The first Alabama-Clemson national title game happened Jan. 11, 2016, but 28 days before that, a boost already had been given to the rematch. On Dec. 14, 2015, Wake Forest High in North Carolina held one of those assemblies at which a football player announces his college choice, and the lights went out.
It served excellent effect, and the audience yelped and whatnot, and then when the lights came on, it yelped and whatnot still more because a giant human wore an orange cap with a white paw on the front. The player’s mother, Julia Parker, stood to hug a recruit ranked No. 2 in the country by Rivals.com and 247Sports.com. He was headed to Clemson.
Defensive tackle Dexter Lawrence then told a batch of reporters, in his gentle way: “It was hard because [North Carolina] State, you know, they’re the home team. I could have been a hometown hero and all the other things. I got the feel, but it wasn’t as good as the feel of Clemson.”
A year and change later, Lawrence is a national fascination, the way 6 feet 5 and 342 pounds with size-16 shoes often can be in a country that values the large. He’s an unmissable emblem of Clemson’s fresh place in the sport’s pantheon. From station to station in media sessions before last week’s Fiesta Bowl, teammates deployed that quirky former insult but present-day compliment, “freak.” During the regular season, Coach Dabo Swinney had expressed no surprise at Lawrence’s prowess and said, “You’re talking about a phenomenal athlete that’s 342 pounds and can run and a great kid and smart and strong.”
More than that for now, Lawrence is a leading reason Clemson’s national title rematch Monday night in Tampa comes with a meaningful difference from its predecessor, which featured two winners but Alabama as the champion by 45-40.
That game boasted a somewhat surprising dance between Alabama’s frightening front seven and Clemson’s wondrous quarterback and offense. The Tigers gained 550 total yards and left the Crimson Tide’s defenders uncharacteristically heaving, such that Alabama had to convert an onside kick with more than 10 minutes left to get a respite and turn the game. That the dance can continue in Tampa lends this 2017 game its foremost fascination.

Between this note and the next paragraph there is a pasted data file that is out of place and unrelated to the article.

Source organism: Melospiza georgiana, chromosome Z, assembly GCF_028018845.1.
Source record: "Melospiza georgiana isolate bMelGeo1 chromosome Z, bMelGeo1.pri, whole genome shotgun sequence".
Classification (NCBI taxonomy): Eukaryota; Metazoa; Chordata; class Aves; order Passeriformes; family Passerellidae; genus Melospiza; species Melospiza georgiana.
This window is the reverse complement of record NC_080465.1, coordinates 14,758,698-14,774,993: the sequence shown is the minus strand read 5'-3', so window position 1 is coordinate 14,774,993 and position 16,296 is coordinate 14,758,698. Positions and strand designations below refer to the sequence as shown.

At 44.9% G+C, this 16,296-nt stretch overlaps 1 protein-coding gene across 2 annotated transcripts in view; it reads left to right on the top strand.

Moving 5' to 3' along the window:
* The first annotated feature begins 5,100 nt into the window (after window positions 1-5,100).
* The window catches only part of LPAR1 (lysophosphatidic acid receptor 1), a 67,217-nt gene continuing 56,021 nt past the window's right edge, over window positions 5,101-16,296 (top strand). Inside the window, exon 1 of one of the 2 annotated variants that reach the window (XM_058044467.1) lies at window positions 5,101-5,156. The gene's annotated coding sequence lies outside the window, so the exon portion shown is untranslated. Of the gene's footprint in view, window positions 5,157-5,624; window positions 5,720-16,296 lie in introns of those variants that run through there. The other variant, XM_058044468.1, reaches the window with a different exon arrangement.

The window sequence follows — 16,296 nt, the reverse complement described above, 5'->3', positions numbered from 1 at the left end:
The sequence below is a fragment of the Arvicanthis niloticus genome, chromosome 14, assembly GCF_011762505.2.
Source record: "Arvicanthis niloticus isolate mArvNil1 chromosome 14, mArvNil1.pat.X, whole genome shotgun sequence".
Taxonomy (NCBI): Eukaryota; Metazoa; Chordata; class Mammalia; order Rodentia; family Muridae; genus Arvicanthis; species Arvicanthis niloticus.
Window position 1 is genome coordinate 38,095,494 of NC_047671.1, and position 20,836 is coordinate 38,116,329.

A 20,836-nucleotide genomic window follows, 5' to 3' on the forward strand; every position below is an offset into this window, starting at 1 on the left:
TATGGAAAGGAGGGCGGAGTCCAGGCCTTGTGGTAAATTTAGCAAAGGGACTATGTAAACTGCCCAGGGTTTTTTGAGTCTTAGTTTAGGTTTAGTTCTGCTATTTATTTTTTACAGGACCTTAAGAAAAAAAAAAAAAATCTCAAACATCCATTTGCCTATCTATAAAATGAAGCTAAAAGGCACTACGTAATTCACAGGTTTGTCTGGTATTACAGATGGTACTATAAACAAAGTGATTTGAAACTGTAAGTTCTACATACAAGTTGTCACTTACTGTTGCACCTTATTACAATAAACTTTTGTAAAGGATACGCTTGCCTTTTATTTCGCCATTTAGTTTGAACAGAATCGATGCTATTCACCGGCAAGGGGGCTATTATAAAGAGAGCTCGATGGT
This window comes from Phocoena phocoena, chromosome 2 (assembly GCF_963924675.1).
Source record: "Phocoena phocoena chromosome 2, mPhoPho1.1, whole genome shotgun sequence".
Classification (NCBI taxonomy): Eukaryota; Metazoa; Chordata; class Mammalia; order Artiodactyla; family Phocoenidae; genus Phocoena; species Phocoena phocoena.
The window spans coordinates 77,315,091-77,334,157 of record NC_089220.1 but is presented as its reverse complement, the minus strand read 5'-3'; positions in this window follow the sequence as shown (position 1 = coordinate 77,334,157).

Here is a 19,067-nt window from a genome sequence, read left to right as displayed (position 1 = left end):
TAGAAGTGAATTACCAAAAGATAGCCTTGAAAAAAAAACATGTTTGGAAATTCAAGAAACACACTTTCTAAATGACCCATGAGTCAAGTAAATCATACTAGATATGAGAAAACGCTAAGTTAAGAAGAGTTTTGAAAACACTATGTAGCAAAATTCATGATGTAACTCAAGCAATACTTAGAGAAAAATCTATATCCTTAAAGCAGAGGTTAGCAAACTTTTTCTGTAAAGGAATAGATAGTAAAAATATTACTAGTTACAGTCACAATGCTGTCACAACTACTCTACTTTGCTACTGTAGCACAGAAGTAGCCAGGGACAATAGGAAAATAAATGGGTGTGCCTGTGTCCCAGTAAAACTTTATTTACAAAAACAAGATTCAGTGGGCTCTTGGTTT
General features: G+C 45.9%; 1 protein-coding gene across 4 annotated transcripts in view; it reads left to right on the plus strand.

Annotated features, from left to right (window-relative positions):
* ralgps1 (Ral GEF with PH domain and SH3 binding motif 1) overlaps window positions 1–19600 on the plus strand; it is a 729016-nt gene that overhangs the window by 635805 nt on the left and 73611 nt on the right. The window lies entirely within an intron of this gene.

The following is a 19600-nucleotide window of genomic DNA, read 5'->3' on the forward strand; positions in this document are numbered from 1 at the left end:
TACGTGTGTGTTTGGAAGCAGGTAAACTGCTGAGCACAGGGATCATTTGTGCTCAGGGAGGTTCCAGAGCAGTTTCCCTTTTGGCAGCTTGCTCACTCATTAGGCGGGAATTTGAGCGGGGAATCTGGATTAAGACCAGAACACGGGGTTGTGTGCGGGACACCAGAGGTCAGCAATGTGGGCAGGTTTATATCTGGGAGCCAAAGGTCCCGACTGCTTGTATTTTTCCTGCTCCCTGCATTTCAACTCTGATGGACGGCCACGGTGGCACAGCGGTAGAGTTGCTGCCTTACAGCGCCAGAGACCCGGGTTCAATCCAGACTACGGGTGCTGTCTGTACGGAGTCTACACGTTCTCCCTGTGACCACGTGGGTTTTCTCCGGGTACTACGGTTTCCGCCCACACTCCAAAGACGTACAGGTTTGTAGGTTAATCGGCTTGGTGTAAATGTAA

Yet a new force has crammed itself into that spotlight and threatened to tilt the game. The New Year’s Eve sight of the Clemson defensive line thwarting and nullifying an Ohio State offense that suddenly could not, then did not, score has thrown into the mix a second highbrow defense, stocked with a player some peg as the No. 1 choice in the — no, really — 2019 NFL draft.
Curiously, Lawrence had no tackles in that 31-0 mauling , though it’s a fair bet that when the coaches reviewed the tape, they noticed that he had north-of-zero effect.
“I think he’s going to have an unreal career,” linebacker and leader Ben Boulware said as it all got going last summer. “Combination of his size . . . he’s a mammoth. Being able to run a 4.8 [in the 40-yard dash], he’s a freak athlete. For him being so blessed, physical appearance. He knows what he has to do. . . . He’s kind of shy but also very mature. I just think he knows the football will take care of itself.”
It began doing so right away, in his debut game at Auburn, when Lawrence recorded Clemson’s first sack of the season and, to boot, blocked for running back Wayne Gallman on a one-yard touchdown. Lawrence told Clemson reporters, “It felt special that the coach trusted me enough to put me out there,” and, of the touchdown run, “Nobody was in the hole. I was expecting somebody.”
He was on his way to a season with 58 tackles, nine tackles for losses, 6½ sacks (including two in the ACC championship against Virginia Tech) and December raves all around, including from teammate Carlos Watkins, who told 247Sports.com, “He’s taught me that there are human beings like that out there.”
By the time the unit and the defense got to the Fiesta Bowl after all that time to prepare, Lawrence had become a routine topic. In the game, end Clelin Ferrell from Richmond, himself a redshirt freshman, became the MVP after recording three tackles for losses of a hefty, hurtful 26 yards and a sack. He pronounced the whole thing “crazy.”
The end on the other side, Christian Wilkins, a sophomore from Springfield, Mass., made three tackles with one for a loss. Watkins, a senior from Mooresboro, N.C., had three tackles and two for losses. In a big-boy, major-program kind of way, they became the foremost reason Ohio State got a meager 215 yards and looked sorely east-west rather than north-south.
By Monday, they will be another focal point in a game loaded with them, with one guy the easiest to spot.